Former Onalaska Fire Chief, Captain File Request to Recall Commissioners

By Natalie Johnson /

Two former Lewis County Fire District 1 volunteers, including the district’s former chief, filed a request for a recall petition Wednesday against the district’s two remaining elected commissioners listing 11 alleged violations of state law.

District residents have called for the resignations of the Onalaska district’s commission chair Rich Bainbridge and commissioner Bill Kassel on several occasions since the pair voted in November to fire chief Andrew Martin. Since that vote, half of the district’s volunteers have quit, the third commissioner Jeff Lee resigned and the state Department of Labor and Industries closed the district’s main station due to dangers from asbestos, mold, mouse droppings, rotting wood and plants growing inside the building.

 Onalaska Residents Call for Commission’s Resignation as Fire Station Closed by State

Many of the volunteers who have resigned in the past two months have said they would return if Bainbridge and Kassel left, but the commissioners have said they have no intentions of stepping aside.

“Public pressure really wasn’t working on getting them to abide by the law,” Martin said on his decision to request a recall.

Lee told The Chronicle last week he resigned due to concerns about Kassel and Bainbridge violating state law.

“At this point, I don’t want to get sued, and it’s to the point they’re breaking so many laws I can’t be a part of that,” Lee said on Friday.

Martin and former captain Randy Tobler dropped off the request for a recall just before noon Wednesday at the Lewis County Auditor’s Office.

The request will be forwarded to the Lewis County Prosecutor’s Office, which will have 15 days to prepare the request to go before a Lewis County Superior Court Judge who will have another 15 days to consider the request and decide whether it meets the criteria for a recall.

 Residents Ask Onalaska Fire Commissioners to Resign After Controversial Firing of Chief

If the judge rules the recall request follows state law, the county will issue petitions.

Lewis County Elections Supervisor Heather Boyer said Wednesday she hadn’t yet calculated how many signatures would be needed to get the recall on a ballot.

Martin said he believed they would need about 280 signatures from registered voters in the district.

The request for a recall lists 11 separate allegations of state law violations by the commission, dating back to February, 2016.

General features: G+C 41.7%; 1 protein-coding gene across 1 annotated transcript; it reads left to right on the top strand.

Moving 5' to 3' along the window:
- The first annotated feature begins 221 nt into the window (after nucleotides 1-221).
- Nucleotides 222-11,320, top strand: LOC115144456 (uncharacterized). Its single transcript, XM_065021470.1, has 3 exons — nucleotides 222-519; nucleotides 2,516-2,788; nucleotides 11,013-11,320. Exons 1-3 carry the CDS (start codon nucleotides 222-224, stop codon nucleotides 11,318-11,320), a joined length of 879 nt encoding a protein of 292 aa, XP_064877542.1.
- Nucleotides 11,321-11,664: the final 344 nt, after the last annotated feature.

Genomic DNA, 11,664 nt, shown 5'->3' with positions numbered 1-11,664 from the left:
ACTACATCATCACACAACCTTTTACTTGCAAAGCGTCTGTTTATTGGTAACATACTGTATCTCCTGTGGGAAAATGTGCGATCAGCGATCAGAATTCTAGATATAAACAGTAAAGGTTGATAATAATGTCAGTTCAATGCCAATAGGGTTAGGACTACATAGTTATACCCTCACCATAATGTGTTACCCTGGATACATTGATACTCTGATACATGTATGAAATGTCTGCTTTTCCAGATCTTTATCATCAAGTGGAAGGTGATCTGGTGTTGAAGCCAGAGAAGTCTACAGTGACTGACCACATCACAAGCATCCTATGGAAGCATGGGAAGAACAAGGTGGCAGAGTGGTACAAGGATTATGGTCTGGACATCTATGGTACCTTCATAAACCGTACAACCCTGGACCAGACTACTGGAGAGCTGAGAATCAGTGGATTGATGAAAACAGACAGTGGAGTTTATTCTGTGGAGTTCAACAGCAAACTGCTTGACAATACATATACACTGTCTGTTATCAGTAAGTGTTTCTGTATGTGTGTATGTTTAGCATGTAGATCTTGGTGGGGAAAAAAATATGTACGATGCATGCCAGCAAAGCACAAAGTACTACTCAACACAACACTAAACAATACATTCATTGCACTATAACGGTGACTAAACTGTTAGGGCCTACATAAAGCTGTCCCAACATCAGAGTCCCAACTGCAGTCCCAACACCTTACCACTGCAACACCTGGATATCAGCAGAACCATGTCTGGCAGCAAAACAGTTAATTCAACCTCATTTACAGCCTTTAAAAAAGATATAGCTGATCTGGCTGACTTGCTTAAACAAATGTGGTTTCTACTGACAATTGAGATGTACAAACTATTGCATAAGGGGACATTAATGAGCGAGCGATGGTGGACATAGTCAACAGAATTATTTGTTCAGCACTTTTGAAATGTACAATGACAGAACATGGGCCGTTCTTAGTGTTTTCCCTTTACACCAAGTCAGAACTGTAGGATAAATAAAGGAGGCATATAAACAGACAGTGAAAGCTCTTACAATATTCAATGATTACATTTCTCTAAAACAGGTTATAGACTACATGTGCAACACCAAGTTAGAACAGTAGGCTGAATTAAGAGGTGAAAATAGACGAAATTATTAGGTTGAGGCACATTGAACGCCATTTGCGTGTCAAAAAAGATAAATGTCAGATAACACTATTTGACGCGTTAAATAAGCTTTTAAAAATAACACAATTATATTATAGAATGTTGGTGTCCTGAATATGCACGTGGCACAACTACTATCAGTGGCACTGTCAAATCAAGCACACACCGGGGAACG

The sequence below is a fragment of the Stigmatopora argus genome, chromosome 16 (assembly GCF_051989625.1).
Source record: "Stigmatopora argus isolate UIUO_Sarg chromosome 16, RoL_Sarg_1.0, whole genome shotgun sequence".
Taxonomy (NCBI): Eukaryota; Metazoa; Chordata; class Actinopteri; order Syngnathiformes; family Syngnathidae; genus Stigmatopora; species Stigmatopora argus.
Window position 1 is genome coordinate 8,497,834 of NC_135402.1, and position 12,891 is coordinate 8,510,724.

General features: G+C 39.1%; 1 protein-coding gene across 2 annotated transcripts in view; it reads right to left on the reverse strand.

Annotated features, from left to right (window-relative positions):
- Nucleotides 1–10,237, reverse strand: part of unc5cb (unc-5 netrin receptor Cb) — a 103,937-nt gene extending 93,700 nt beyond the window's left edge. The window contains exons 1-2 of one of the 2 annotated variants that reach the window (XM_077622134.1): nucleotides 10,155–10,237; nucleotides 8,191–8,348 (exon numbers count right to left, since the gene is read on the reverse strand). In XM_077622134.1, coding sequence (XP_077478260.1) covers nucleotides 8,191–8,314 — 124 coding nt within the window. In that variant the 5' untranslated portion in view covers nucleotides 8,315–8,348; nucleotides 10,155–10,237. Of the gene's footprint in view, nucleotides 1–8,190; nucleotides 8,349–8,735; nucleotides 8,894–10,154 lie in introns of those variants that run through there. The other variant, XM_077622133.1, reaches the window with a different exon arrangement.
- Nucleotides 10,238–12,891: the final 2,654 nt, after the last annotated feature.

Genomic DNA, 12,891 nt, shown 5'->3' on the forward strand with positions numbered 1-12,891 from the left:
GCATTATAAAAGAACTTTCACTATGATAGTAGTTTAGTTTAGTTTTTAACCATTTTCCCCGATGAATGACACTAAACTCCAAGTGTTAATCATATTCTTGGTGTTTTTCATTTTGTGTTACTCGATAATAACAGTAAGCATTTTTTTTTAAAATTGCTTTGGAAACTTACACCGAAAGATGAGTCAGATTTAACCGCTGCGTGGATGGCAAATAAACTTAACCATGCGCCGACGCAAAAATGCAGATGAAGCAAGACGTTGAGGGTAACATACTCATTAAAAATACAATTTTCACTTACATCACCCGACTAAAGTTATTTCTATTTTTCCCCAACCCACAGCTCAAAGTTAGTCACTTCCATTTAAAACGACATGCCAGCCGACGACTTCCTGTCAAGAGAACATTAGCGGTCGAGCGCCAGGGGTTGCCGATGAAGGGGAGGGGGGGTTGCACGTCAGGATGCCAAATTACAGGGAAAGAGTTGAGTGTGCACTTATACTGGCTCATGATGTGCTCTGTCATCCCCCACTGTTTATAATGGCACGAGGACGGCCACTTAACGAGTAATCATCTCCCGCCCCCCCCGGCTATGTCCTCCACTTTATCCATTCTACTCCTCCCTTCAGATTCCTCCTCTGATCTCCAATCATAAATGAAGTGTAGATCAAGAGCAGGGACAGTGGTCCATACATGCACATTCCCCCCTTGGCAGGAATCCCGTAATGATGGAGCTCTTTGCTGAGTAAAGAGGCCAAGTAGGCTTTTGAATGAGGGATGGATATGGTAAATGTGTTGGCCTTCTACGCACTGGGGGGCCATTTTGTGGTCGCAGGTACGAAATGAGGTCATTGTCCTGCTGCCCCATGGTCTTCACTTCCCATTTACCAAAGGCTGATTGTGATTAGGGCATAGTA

They include several instances in which the board allegedly called an executive session regarding complaints against a public employee without giving “substantial information to show that a complaint existed,” and one in which they reportedly called an executive session to evaluate an employee’s performance without notifying the employee ahead of time.

The request also accuses the commissioners of holding meetings of a quorum, or majority, of commissioners without notifying the public, and of discussing district business privately before meetings.

The state Open Public Meetings Act prohibits a voting majority of an elected board of meeting without proper notice to the public.

The final four allegations pertain to meetings held in the past two months, including the Nov. 16 meeting in which the board met in executive session to discuss an employee’s performance, after which Bainbridge and Kassel voted to fire Martin.

Lee told The Chronicle there was no discussion among the commissioners about the firing.

“I think they made their minds up before,” he said in November.

The recall request also takes issue with the Nov. 21 meeting at which a new chief was hired, also without any public discussion.

“Both commissioners had selected the chief through personal meetings prior to the Nov. 21st 2017 meeting,” the request states.

At that meeting, residents asked the commissioners to explain the decision to fire Martin, who has been a volunteer with the district since he was 16 and is well-respected in the district and community.

Bainbridge and Kassel denied that firing Martin was personally motivated, and said they’d been having problems with him for more than a year.

“He was not following our direction,” Kassel said, in particular saying Martin refused to deal with “quite a number” of “harassment” complaints, but he was not specific.

Martin, Tobler and former assistant chief Rhonda Volk told Onalaska residents at the meeting that Tobler reported that a member of Kassel’s family used district funds to buy an expensive stethoscope that she used outside of the district. The volunteer was reprimanded and demoted.

Shortly after, Bainbridge and Kassel began collecting complaints about Tobler and asked Martin to fire him. Martin refused.

The recall request also accuses the commissioners of attempting to hold a meeting outside of the confines of the OPMA on Dec. 28, the day L&I Inspectors closed the Carlisle Avenue station, and reports that commissioners did not follow a published agenda for a special meeting on Jan. 4.